His dedication to the Church and its faithful hasn’t decreased since he retired in 2001. Since then, he has helped shape the lives and the faiths of college students at Indiana University and Butler University in Indianapolis. He is also the senior priest-in-residence at Our Lady of Fatima Retreat House in Indianapolis. He also serves as the spiritual director for about 30 people.

“It’s so terribly important that a person is able to establish a deeper personal life of faith with someone else, especially if that person represents the Church,” Father Schmidlin says. “I think an awful lot of people today see religion as ‘No, no,’ instead of ‘Yes, yes.’ ”

At 76, even in so-called retirement, Father Schmidlin still has that need to help people embrace the importance of their faith. He appreciates the gift of the hammock, but he hasn’t taken the time to put it up, let alone rest in it.

“I want to fan alive the flame of faith so it burns, to help people discover God as the deepest appeal in them, as what they really want,” he says. “Have I done that? I’m trying. Am I there yet? No. Has God helped me do that for other people? Yes.”

Father Donald Schmidlin

  • Age: 76
  • Parents: Alphonse and Rosalyn (Rettich) Schmidlin
  • Parish where he grew up: St. Therese of the Infant Jesus (Little Flower) Parish in Indianapolis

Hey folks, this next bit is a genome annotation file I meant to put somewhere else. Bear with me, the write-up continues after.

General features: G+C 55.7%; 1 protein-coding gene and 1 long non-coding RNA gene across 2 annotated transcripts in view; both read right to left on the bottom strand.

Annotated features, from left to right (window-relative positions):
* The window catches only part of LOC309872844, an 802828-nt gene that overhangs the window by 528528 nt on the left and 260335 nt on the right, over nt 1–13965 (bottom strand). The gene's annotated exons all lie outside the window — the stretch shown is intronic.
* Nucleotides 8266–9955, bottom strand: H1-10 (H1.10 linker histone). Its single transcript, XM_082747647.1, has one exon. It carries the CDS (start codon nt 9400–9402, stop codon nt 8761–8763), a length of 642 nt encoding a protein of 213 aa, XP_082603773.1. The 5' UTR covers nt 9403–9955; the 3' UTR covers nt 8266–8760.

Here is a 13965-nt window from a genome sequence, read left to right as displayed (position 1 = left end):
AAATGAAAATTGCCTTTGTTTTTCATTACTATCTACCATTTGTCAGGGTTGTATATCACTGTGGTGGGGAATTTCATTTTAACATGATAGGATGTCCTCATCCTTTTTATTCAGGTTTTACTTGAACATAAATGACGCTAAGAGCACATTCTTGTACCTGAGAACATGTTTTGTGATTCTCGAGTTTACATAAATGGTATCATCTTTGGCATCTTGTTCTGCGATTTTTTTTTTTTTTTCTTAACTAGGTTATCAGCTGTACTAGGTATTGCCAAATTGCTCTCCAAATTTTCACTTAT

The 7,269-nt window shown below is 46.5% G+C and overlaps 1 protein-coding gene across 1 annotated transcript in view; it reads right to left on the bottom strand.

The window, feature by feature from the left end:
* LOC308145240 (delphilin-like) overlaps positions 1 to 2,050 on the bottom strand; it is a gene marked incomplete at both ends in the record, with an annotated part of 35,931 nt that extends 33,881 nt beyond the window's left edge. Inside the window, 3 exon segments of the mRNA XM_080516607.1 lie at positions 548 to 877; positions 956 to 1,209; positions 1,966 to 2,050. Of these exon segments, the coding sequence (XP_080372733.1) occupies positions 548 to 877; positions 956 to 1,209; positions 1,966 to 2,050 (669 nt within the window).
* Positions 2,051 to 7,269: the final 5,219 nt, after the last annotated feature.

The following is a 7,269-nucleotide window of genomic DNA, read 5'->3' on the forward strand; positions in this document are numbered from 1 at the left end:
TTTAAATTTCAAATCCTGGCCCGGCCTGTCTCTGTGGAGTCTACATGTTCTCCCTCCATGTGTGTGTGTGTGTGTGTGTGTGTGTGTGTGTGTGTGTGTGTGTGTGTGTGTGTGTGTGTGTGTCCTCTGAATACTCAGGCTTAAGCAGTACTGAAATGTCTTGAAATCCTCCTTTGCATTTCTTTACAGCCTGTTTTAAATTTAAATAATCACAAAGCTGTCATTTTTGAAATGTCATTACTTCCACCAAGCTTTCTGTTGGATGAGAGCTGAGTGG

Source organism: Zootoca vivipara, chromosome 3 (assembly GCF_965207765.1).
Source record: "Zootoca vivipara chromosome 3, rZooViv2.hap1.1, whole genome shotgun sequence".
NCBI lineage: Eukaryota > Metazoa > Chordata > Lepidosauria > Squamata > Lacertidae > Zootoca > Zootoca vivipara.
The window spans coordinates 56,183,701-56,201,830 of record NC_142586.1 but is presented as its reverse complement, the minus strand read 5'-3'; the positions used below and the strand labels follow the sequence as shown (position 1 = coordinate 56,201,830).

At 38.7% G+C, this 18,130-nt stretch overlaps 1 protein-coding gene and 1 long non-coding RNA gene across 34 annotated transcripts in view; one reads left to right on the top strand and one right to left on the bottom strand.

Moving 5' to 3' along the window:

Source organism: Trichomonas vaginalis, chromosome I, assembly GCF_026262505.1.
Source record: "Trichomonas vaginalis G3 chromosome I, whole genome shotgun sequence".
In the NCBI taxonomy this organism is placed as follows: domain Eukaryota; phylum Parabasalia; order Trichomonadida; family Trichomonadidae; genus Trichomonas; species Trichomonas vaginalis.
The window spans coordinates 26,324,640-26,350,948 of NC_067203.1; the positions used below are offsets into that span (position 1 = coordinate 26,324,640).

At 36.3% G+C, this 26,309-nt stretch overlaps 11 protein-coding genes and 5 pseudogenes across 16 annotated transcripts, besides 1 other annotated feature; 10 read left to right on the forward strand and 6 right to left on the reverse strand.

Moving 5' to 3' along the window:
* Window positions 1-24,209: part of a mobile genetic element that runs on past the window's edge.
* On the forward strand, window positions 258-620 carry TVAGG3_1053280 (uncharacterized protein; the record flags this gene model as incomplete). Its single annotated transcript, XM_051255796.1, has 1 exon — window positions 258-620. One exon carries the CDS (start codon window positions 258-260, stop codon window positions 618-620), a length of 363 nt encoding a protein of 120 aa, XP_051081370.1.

• Education: Minor seminary at Saint Meinrad School of Theology. Bachelor of arts degree and master of arts degree in philosophy at The Catholic University of America in Washington, D.C.
  • Hobbies: Reading, crossword puzzles and golf. “I try to play once a week. I’m below average. I feel if I break 100, I’m fortunate.”
  • Favorite Scripture passage: “God is love and those who abide in love abide in God and God in them” (1 Jn 4:16).
  • Influential piece of writing: “God Is Love,” the first encyclical by Pope Benedict XVI. “I’m just in awe of that document. I believe Pope Benedict wants people to discover the appeal of God. God isn’t someone who condemns them or won’t let them be themselves. He wants us to discover who we really are and be free to do that.”